for development

Human-Centered Design

Human-centered design is a creative approach to problem solving that starts with the needs of the user, emphasizes the importance of diverse perspectives and encourages solution-seeking among multiple actors. It consists of five phases: Empathize, Define, Ideate, Prototype and Test. What differentiates human-centered design from other problem-solving approaches is its focus on understanding the perspective of the person who experiences a problem most acutely. Whether for the design of products, services or experiences, it is useful in getting to solutions that can have sustainable impact.

Youth Leadership Programme (2015-2019)In response to growing need for alternative paths to action and social change, UNDP launched its regional Youth Leadership Programme (YLP) in 2015. YLP aims to build a generation of young leaders, innovators, and change-makers in the Arab region. In its first year, YLP1 brought together 40 young women and men from 18 Arab countries to nurture their creativity, strengthen their leadership skills, and help them realize their ideas to improve their communities (Jordan, September 2015). In its second year, under the theme “Innovation for Sustainable Development,” YLP2 supported more than 700 youth through national activities and culminated in a regional event for 70 youth (Kuwait, December 2016). In its third year, YLP3, with the theme “Accelerating Innovation for Sustainable Development,” supported more than 2,000 youth through national activities and culminated in a regional event for 100 youth (Egypt, December 2017).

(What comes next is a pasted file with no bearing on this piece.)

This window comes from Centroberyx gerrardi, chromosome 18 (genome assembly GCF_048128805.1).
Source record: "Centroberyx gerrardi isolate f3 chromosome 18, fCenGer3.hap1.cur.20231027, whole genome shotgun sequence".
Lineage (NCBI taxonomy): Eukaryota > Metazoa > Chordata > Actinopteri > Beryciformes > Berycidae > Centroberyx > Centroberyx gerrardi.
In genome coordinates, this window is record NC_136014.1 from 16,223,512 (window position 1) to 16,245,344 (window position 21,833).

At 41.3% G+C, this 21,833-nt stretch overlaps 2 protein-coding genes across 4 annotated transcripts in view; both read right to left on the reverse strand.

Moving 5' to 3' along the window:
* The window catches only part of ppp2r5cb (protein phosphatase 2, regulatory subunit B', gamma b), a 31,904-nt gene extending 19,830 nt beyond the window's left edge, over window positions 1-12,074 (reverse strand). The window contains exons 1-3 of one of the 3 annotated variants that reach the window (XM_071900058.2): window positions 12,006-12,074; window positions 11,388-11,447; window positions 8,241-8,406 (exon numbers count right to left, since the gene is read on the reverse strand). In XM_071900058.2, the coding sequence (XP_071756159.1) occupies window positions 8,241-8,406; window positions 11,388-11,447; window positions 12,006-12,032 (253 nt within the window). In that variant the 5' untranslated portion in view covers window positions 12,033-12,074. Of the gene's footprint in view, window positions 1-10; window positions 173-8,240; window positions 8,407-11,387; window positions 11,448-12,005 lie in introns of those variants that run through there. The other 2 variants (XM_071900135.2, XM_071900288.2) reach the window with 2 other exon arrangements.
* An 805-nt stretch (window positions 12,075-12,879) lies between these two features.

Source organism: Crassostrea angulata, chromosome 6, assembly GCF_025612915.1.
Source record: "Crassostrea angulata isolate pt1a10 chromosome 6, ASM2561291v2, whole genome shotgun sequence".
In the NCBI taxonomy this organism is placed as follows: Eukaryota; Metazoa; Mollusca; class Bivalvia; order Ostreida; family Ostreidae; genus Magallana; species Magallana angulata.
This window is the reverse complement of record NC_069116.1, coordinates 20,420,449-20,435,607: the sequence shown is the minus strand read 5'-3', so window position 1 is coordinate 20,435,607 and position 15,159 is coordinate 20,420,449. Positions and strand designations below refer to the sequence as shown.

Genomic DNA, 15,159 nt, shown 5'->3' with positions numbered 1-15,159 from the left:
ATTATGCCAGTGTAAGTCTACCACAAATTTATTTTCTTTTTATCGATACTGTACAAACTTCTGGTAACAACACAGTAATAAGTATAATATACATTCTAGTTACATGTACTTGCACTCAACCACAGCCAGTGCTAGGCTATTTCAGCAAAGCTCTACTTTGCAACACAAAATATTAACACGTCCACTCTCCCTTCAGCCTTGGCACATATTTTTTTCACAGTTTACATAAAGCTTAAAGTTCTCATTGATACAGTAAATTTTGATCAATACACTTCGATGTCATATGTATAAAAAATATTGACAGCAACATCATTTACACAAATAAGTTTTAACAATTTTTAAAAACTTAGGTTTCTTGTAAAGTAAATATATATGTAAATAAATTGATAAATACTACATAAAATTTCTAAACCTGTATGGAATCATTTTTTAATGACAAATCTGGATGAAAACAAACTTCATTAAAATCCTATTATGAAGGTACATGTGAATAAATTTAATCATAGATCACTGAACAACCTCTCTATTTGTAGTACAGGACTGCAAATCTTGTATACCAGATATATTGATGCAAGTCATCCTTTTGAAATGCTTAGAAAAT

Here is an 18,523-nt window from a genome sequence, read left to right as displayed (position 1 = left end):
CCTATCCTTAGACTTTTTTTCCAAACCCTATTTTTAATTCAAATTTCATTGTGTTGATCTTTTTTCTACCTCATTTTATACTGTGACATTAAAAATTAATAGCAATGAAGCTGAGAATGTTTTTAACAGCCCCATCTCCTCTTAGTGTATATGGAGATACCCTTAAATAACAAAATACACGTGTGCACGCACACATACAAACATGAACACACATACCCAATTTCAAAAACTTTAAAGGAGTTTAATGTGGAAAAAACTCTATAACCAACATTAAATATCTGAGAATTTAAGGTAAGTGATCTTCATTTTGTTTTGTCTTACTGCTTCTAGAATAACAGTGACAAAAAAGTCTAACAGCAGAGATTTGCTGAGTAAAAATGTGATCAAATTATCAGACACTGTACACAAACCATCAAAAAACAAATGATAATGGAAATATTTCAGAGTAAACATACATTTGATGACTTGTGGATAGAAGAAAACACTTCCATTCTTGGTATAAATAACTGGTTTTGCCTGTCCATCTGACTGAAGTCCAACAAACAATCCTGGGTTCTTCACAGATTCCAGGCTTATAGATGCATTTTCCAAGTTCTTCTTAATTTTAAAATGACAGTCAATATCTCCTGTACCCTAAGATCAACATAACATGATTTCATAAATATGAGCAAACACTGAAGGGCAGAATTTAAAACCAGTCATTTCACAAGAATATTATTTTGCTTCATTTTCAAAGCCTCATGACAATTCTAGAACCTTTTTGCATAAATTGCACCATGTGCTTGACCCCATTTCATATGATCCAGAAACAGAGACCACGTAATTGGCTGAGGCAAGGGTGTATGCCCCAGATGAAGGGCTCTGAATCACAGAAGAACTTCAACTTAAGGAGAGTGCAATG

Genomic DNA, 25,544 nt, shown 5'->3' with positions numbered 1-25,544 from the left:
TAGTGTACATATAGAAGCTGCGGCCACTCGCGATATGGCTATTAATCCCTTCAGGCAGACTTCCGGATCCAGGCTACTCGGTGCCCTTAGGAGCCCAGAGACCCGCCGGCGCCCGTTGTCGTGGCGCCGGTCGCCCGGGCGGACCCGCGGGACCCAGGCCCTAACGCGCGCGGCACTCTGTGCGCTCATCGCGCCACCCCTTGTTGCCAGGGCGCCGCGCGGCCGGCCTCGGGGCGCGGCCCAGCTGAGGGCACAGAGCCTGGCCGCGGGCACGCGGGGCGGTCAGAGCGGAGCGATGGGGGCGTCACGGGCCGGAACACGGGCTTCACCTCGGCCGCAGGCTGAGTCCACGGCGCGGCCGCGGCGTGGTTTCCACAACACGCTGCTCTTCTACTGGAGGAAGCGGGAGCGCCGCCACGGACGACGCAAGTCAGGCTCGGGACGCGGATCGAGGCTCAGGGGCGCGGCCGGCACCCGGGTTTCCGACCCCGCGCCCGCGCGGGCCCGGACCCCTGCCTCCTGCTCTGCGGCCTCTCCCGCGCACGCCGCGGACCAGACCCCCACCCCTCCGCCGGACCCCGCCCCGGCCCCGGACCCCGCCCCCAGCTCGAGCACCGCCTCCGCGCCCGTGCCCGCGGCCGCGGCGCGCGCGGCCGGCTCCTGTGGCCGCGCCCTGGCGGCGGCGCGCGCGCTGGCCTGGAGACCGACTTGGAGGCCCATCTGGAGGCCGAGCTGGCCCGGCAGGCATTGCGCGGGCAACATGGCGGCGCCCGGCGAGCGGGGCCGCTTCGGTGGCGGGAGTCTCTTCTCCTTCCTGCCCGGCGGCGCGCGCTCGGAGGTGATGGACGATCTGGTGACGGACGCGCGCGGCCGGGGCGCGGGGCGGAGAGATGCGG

YLP4, with the theme “Innovating for Sustainable Impact,” expanded the reach and impact of YLP3 by targeting 14 countries across the Arab Region. YLP4 engaged 5,000 youth in national activities across the region and partnered with national organizations that work towards youth empowerment and fulfillment of Sustainable Development Goals. In January 2018, twelve YLP change-makers from across all three years took part in the ECOSOC Youth Forum in New York, where they presented the projects they developed during YLP and shared their vision for how youth can contribute to the achievement of the Sustainable Development Goals (SDGs). YLP5, with the theme “Explore, Experiment, Expand,” is designed to build on lessons learnt during the previous four years and scale up its reach by exploring innovative approaches to addressing sustainable development challenges, experimenting with potential solutions, and expanding youth knowledge and networks. Considering the importance of supporting young people’s role in the realization of SDG16 in Arab States, YLP5 emphasises civic engagement and political participation.

Hacking the Project Cycle for Impact in Arab States & Africa (2017)
The regional innovation team leads in Arab States and Africa hosted a three-day Hackers Workshop for colleagues from 20 countries across the two regions to familiarise them with UNDP’s Project Cycle Hackers Kit and encourage them to adopt a hacker mentality as they design and implement their programmes and projects. During the workshop, participants had the opportunity to familiarize themselves with all the tools in the Hackers Kit. Then, they spent time “deep diving” into the handful of tools that they felt could most effectively support their work. Colleagues from five offices in the region participated in the workshop, bringing with them an array of projects and ideas about which Hackers Kit tools to use. For example, the team in Somalia was interested in using tools to design and implement a social innovation initiative to empower Internally Displaced People in co-creating solutions for challenges they face in their communities, particularly the “test your assumptions” and “plan your prototype” tools. The team in Egypt wanted to use the “scaling pathways” tool to identify ways of scaling up the Social Innovation Hubs they launched in partnership with Microsoft and the National Council for Women. By hacking the project cycle, regardless of which stage a project is in, it is hoped that colleagues and national partners can develop projects or initiatives that are more informed and reflective of target citizens’ needs, that can be delivered via stronger partnerships, and that result in more sustainable and sustained impact.

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